DragonFly users List (threaded) for 2005-01
So, what about "(b) RSA is just a better protocol [(algorighm)]"?
I've read a few pieces which recommend RSA over DSA, although most
RSA vs DSA
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Kris Maglione wrote:
> So, what about "(b) RSA is just a better protocol [(algorighm)]"?
> I've read a few pieces which recommend RSA over DSA, although most
> crypto programs (OpenSSL/SSH etc.) say RSA is depricated/a last resort.
> Any insights?
Neither DSA nor RSA are deprecated. Both algorithms are OK to use
for digital signatures (i.e. the signatures cannot be forged now or in
the near future), if their parameters, i.e. the key lengths, are chosen
The RSA algorithm can also be used for public-key encryption, but
that is not recommended, because there are better ways to accomplish
that and also because some older variants of using RSA for encryption
are broken. (Despite that, most HTTPS Web sites are still using obsolete
SSL libraries or configurations, which also use RSA for encryption, not
only for authentication).
DSA and RSA are the only digital signature algorithms that are both
standardized and free from patents. There was a time when RSA was not
recommended because it was covered by a patent, but now that patent has
expired. There are also other digital signature algorithms that are
better for some applications, e.g. Rabin-Williams, which can be verified
much faster than RSA, but they are not standardized (except in IEEE
1363, which is not widely implemented yet). Other algorithms, like
those using elliptic curves, are claimed to be covered by US patents, so
they cannot be recommended while there are free alternatives.
For RSA, a 1536-bit key pair is recommended now for most uses e.g.
SSH public-key authentication, but longer keys shall be used for signing
documents that should not be forged even after many years.
Nevertheless, most Web sites that use HTTPS, have only 1024-bit RSA key
pairs, those are still reasonably secure for now, but in a few years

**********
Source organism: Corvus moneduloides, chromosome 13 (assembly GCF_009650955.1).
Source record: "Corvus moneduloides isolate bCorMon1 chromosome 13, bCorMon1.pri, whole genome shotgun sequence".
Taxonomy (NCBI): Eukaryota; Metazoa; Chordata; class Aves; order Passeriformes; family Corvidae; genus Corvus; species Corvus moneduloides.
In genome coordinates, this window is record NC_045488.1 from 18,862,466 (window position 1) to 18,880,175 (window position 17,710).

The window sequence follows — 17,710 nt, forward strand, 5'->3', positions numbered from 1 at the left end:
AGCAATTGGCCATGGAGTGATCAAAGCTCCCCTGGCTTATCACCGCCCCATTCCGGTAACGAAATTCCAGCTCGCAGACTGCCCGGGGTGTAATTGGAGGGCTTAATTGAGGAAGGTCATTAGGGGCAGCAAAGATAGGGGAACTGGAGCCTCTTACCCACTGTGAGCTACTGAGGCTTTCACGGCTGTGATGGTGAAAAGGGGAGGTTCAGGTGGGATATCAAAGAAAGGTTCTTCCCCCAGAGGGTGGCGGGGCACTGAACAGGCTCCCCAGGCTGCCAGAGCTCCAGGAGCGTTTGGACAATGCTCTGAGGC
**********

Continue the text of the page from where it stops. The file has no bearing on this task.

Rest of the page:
they will become breakable. An 1536-bit RSA public/private key pair
requires about the same time for breaking as a 90-bit key of a
secret-key algorithm. Nonetheless, in reality 1536-bit RSA is much more
secure than 90-bit, because either a huge memory (much beyond what is
currently possible) is needed for the computation or, if the memory is
unavailable, the computation becomes much slower, so the RSA key will be
equivalent in strength with a longer secret key.
RSA is more appropriate for signing certificates, because it can be
verified faster, but for the authentication of the initial message
exchange in network connection establishments, like in IPsec, TLS/SSL or
SSH, DSA can be better, because there are an equal number of signing and
verification operations, so only the sum of the execution times for
signing and verification matters. DSA has the advantage that it has the
same security as RSA at a shorter key length, i.e. 1280-bit DSA has
about the same security as 1536-bit RSA. For that reason I always use
1280-bit DSA key pairs for SSH authentication, i.e. the keys are
generated with "ssh-keygen -t dsa -b 1280", both for the server host key
and for the users' workstations.
DSA has a disadvantage that is not a property of the algorithm but
only of its implementation in OpenSSL, OpenSSH and other common
programs, it has several parameters that must be increased
simultaneously for better security, but applications like ssh-keygen let
you specify only the key length and they keep the other parameters
unchanged. Because of that it is absolutely useless to increase the DSA
key length beyond 1280-bit, because the security is not improven. On
the other hand, with RSA you can specify 2048-bit, 3072-bit or longer
key pairs, if you so desire.
Best regards !